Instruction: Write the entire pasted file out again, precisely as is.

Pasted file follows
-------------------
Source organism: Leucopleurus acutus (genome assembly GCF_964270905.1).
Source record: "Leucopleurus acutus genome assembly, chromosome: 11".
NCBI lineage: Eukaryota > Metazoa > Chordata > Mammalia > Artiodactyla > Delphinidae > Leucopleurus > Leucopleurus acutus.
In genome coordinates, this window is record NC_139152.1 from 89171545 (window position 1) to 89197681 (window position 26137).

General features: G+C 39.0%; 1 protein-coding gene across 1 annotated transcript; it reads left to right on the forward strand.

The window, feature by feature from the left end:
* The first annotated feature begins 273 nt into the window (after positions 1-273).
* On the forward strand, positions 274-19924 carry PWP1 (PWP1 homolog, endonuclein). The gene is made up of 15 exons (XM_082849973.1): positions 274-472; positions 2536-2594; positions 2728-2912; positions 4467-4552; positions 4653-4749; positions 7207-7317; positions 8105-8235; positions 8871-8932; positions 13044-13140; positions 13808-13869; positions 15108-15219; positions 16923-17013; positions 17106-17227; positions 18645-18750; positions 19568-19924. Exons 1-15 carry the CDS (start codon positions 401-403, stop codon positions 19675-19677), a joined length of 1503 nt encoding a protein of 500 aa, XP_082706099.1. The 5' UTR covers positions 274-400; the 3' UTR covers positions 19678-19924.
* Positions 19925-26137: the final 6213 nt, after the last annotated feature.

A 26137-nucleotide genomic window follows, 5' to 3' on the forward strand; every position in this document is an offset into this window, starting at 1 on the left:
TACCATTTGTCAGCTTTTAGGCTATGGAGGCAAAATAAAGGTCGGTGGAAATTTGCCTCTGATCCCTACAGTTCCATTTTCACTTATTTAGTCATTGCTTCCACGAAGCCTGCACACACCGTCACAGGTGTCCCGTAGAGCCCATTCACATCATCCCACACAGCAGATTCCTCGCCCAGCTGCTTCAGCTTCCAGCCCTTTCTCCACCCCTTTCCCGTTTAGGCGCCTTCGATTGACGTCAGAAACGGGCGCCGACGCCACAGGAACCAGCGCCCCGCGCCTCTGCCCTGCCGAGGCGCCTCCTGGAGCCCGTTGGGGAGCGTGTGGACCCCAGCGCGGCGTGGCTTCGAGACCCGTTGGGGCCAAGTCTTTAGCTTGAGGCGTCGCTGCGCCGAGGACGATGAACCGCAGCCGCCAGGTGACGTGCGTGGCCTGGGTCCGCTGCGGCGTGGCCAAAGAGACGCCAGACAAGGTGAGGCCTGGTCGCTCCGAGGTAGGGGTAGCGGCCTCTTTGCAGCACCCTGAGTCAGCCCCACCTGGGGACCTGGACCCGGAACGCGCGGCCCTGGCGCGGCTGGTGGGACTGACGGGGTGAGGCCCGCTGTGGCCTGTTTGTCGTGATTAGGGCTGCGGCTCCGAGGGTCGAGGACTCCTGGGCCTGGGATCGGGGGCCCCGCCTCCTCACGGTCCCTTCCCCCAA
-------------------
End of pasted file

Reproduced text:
Source organism: Leucopleurus acutus (genome assembly GCF_964270905.1).
Source record: "Leucopleurus acutus genome assembly, chromosome: 11".
NCBI lineage: Eukaryota > Metazoa > Chordata > Mammalia > Artiodactyla > Delphinidae > Leucopleurus > Leucopleurus acutus.
In genome coordinates, this window is record NC_139152.1 from 89171545 (window position 1) to 89197681 (window position 26137).

General features: G+C 39.0%; 1 protein-coding gene across 1 annotated transcript; it reads left to right on the forward strand.

The window, feature by feature from the left end:
* The first annotated feature begins 273 nt into the window (after positions 1-273).
* On the forward strand, positions 274-19924 carry PWP1 (PWP1 homolog, endonuclein). The gene is made up of 15 exons (XM_082849973.1): positions 274-472; positions 2536-2594; positions 2728-2912; positions 4467-4552; positions 4653-4749; positions 7207-7317; positions 8105-8235; positions 8871-8932; positions 13044-13140; positions 13808-13869; positions 15108-15219; positions 16923-17013; positions 17106-17227; positions 18645-18750; positions 19568-19924. Exons 1-15 carry the CDS (start codon positions 401-403, stop codon positions 19675-19677), a joined length of 1503 nt encoding a protein of 500 aa, XP_082706099.1. The 5' UTR covers positions 274-400; the 3' UTR covers positions 19678-19924.
* Positions 19925-26137: the final 6213 nt, after the last annotated feature.

A 26137-nucleotide genomic window follows, 5' to 3' on the forward strand; every position in this document is an offset into this window, starting at 1 on the left:
TACCATTTGTCAGCTTTTAGGCTATGGAGGCAAAATAAAGGTCGGTGGAAATTTGCCTCTGATCCCTACAGTTCCATTTTCACTTATTTAGTCATTGCTTCCACGAAGCCTGCACACACCGTCACAGGTGTCCCGTAGAGCCCATTCACATCATCCCACACAGCAGATTCCTCGCCCAGCTGCTTCAGCTTCCAGCCCTTTCTCCACCCCTTTCCCGTTTAGGCGCCTTCGATTGACGTCAGAAACGGGCGCCGACGCCACAGGAACCAGCGCCCCGCGCCTCTGCCCTGCCGAGGCGCCTCCTGGAGCCCGTTGGGGAGCGTGTGGACCCCAGCGCGGCGTGGCTTCGAGACCCGTTGGGGCCAAGTCTTTAGCTTGAGGCGTCGCTGCGCCGAGGACGATGAACCGCAGCCGCCAGGTGACGTGCGTGGCCTGGGTCCGCTGCGGCGTGGCCAAAGAGACGCCAGACAAGGTGAGGCCTGGTCGCTCCGAGGTAGGGGTAGCGGCCTCTTTGCAGCACCCTGAGTCAGCCCCACCTGGGGACCTGGACCCGGAACGCGCGGCCCTGGCGCGGCTGGTGGGACTGACGGGGTGAGGCCCGCTGTGGCCTGTTTGTCGTGATTAGGGCTGCGGCTCCGAGGGTCGAGGACTCCTGGGCCTGGGATCGGGGGCCCCGCCTCCTCACGGTCCCTTCCCCCAA